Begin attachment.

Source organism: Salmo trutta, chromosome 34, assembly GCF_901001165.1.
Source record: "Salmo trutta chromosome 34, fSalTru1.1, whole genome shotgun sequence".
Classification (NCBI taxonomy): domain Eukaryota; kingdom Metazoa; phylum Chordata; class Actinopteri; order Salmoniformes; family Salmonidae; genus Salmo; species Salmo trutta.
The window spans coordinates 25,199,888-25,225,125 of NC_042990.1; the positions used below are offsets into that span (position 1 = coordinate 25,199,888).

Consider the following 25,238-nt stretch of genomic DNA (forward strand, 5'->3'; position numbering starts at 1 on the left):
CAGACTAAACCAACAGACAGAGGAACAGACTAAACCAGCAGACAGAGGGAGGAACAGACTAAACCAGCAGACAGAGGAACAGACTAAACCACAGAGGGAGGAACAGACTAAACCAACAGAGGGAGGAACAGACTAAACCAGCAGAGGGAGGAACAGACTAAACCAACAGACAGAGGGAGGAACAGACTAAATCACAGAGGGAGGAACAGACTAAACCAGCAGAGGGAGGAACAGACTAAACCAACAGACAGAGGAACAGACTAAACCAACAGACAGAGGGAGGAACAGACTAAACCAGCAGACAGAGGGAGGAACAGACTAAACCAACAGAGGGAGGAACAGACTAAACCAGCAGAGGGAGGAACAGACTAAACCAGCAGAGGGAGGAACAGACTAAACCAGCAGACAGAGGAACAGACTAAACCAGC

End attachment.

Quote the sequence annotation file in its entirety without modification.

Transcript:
Source organism: Salmo trutta, chromosome 34, assembly GCF_901001165.1.
Source record: "Salmo trutta chromosome 34, fSalTru1.1, whole genome shotgun sequence".
Classification (NCBI taxonomy): domain Eukaryota; kingdom Metazoa; phylum Chordata; class Actinopteri; order Salmoniformes; family Salmonidae; genus Salmo; species Salmo trutta.
The window spans coordinates 25,199,888-25,225,125 of NC_042990.1; the positions used below are offsets into that span (position 1 = coordinate 25,199,888).

Consider the following 25,238-nt stretch of genomic DNA (forward strand, 5'->3'; position numbering starts at 1 on the left):
CAGACTAAACCAACAGACAGAGGAACAGACTAAACCAGCAGACAGAGGGAGGAACAGACTAAACCAGCAGACAGAGGAACAGACTAAACCACAGAGGGAGGAACAGACTAAACCAACAGAGGGAGGAACAGACTAAACCAGCAGAGGGAGGAACAGACTAAACCAACAGACAGAGGGAGGAACAGACTAAATCACAGAGGGAGGAACAGACTAAACCAGCAGAGGGAGGAACAGACTAAACCAACAGACAGAGGAACAGACTAAACCAACAGACAGAGGGAGGAACAGACTAAACCAGCAGACAGAGGGAGGAACAGACTAAACCAACAGAGGGAGGAACAGACTAAACCAGCAGAGGGAGGAACAGACTAAACCAGCAGAGGGAGGAACAGACTAAACCAGCAGACAGAGGAACAGACTAAACCAGC